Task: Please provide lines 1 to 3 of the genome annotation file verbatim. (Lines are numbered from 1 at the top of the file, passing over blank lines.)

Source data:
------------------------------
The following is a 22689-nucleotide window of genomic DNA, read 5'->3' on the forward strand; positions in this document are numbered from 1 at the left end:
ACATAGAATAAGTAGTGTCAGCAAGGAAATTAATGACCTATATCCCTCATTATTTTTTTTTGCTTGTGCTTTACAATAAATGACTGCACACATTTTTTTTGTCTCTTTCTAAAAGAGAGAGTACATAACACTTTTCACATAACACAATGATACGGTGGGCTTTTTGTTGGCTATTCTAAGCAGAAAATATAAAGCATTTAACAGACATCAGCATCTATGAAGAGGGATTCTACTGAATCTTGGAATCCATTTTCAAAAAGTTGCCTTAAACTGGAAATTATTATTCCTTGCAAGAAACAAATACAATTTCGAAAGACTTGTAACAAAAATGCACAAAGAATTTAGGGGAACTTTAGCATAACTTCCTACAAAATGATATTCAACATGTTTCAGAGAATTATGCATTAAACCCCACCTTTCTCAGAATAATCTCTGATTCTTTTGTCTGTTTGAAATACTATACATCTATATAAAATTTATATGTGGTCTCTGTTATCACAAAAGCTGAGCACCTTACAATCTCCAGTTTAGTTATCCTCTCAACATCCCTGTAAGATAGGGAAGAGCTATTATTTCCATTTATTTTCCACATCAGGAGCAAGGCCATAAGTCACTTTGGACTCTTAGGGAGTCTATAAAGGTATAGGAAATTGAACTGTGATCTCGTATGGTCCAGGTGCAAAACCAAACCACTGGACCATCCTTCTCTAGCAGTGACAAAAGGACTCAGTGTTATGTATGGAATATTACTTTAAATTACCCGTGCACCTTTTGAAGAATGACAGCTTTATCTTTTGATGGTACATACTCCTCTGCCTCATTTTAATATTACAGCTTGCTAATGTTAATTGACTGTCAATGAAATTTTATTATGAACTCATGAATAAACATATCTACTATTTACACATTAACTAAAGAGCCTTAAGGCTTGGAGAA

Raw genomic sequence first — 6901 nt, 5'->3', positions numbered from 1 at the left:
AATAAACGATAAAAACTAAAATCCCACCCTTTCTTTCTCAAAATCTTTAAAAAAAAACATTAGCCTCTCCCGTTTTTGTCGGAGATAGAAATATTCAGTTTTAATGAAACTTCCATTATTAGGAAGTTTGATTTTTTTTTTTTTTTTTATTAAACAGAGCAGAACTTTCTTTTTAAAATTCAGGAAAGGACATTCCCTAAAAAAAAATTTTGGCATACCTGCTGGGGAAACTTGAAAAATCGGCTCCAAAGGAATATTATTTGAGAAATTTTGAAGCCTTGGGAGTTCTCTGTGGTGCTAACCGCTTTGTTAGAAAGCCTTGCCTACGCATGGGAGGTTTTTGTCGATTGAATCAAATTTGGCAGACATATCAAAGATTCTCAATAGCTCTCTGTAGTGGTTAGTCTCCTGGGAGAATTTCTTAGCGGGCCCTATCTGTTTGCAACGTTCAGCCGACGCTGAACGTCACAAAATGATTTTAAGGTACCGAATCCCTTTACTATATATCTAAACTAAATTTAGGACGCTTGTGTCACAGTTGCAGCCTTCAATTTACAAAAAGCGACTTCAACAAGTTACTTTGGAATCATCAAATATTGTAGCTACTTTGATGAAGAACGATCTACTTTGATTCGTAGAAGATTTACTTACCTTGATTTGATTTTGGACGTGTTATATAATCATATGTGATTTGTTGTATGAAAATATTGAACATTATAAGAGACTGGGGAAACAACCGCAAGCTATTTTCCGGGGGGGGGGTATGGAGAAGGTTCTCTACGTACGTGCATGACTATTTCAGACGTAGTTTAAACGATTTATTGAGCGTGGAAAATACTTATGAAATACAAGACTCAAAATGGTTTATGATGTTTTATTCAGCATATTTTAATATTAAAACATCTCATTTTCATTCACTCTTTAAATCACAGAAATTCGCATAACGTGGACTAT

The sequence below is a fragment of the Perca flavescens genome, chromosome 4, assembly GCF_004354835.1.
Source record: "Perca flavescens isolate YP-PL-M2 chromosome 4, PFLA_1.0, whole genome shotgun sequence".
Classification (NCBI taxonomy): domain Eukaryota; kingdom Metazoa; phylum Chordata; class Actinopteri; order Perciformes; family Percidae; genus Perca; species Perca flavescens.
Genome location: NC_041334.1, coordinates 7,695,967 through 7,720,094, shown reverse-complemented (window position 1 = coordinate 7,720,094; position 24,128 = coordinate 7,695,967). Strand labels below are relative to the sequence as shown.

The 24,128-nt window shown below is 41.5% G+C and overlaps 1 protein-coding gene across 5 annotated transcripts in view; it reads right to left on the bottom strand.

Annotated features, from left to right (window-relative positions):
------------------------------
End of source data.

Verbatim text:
The following is a 22689-nucleotide window of genomic DNA, read 5'->3' on the forward strand; positions in this document are numbered from 1 at the left end:
ACATAGAATAAGTAGTGTCAGCAAGGAAATTAATGACCTATATCCCTCATTATTTTTTTTTGCTTGTGCTTTACAATAAATGACTGCACACATTTTTTTTGTCTCTTTCTAAAAGAGAGAGTACATAACACTTTTCACATAACACAATGATACGGTGGGCTTTTTGTTGGCTATTCTAAGCAGAAAATATAAAGCATTTAACAGACATCAGCATCTATGAAGAGGGATTCTACTGAATCTTGGAATCCATTTTCAAAAAGTTGCCTTAAACTGGAAATTATTATTCCTTGCAAGAAACAAATACAATTTCGAAAGACTTGTAACAAAAATGCACAAAGAATTTAGGGGAACTTTAGCATAACTTCCTACAAAATGATATTCAACATGTTTCAGAGAATTATGCATTAAACCCCACCTTTCTCAGAATAATCTCTGATTCTTTTGTCTGTTTGAAATACTATACATCTATATAAAATTTATATGTGGTCTCTGTTATCACAAAAGCTGAGCACCTTACAATCTCCAGTTTAGTTATCCTCTCAACATCCCTGTAAGATAGGGAAGAGCTATTATTTCCATTTATTTTCCACATCAGGAGCAAGGCCATAAGTCACTTTGGACTCTTAGGGAGTCTATAAAGGTATAGGAAATTGAACTGTGATCTCGTATGGTCCAGGTGCAAAACCAAACCACTGGACCATCCTTCTCTAGCAGTGACAAAAGGACTCAGTGTTATGTATGGAATATTACTTTAAATTACCCGTGCACCTTTTGAAGAATGACAGCTTTATCTTTTGATGGTACATACTCCTCTGCCTCATTTTAATATTACAGCTTGCTAATGTTAATTGACTGTCAATGAAATTTTATTATGAACTCATGAATAAACATATCTACTATTTACACATTAACTAAAGAGCCTTAAGGCTTGGAGAA

Raw genomic sequence first — 6901 nt, 5'->3', positions numbered from 1 at the left: